He recommends starting with one serving of fermented foods a day and gradually adding more to your diet.

Tree Nuts and Seeds

Tree nuts and seeds are packed with protein and fiber, said Dr. Florence Comite, founder of the Comite Center for Precision Medicine and Healthy Longevity in New York. Almonds, brazil nuts, sunflower seeds, pumpkin seeds, cashews and walnuts are all great choices that can help reduce visceral fat and improve insulin sensitivity, according to a recent study.

“Walnuts are among my favorite because they are also a good source of plant-based omega-3 fatty acids, the heart-healthy fats you get from fatty fish,” Comite said.

Plain Yogurt

For a longer life, Comite recommends eating plain yogurts without added sugars, because they are rich in protein, calcium and magnesium. They also contain gamma-aminobutyric acid (GABA), “a neurotransmitter that relaxes the body, lowers stress, and improves sleep,” she said.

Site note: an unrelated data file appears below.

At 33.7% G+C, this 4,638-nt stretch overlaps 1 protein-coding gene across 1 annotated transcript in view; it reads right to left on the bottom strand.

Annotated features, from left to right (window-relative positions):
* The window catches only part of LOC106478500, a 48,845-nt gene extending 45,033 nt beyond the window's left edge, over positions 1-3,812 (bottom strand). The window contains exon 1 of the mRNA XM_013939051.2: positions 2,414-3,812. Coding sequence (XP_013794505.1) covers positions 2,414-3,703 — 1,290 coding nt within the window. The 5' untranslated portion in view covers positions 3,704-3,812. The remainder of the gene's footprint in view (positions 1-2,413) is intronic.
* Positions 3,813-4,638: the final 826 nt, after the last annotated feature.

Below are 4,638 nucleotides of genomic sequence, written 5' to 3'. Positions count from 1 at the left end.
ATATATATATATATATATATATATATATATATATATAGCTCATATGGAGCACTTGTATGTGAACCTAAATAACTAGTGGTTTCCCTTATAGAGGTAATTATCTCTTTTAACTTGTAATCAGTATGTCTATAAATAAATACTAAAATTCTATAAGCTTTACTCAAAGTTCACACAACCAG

Comite particularly likes Greek yogurt because it has more GABA than other types of yogurt.

Dark chocolate

Not only is dark chocolate a delicious treat, but it has many health benefits. According to Comite, dark chocolate is associated with a reduced risk of heart attack, stroke and diabetes, because it is full of antioxidant-rich polyphenols and flavonoids.

“Dark chocolate has more antioxidants than even blueberries, another super longevity food,” Comite said. Dark chocolate has also been linked to brain health, she said ― some studies have shown that dark chocolate can increase neuroplasticity, the brain’s ability to form new synaptic connections for better memory, cognition and mood, Comite explained. She recommends looking for dark chocolate with a cocoa content of 75% or higher.


Legumes like lentils, peas, chickpeas and peanuts are a source of plant-based protein and fiber, Shiue explained. They “can stabilize blood sugar and lower cholesterol,” she said, and “can help keep you regular and lower your risk for colon cancer.”


Tomatoes contain lycopene, an antioxidant important for preventing cardiovascular disease, Shiue said. They also have high vitamin C levels, which is important for immunity and wound healing.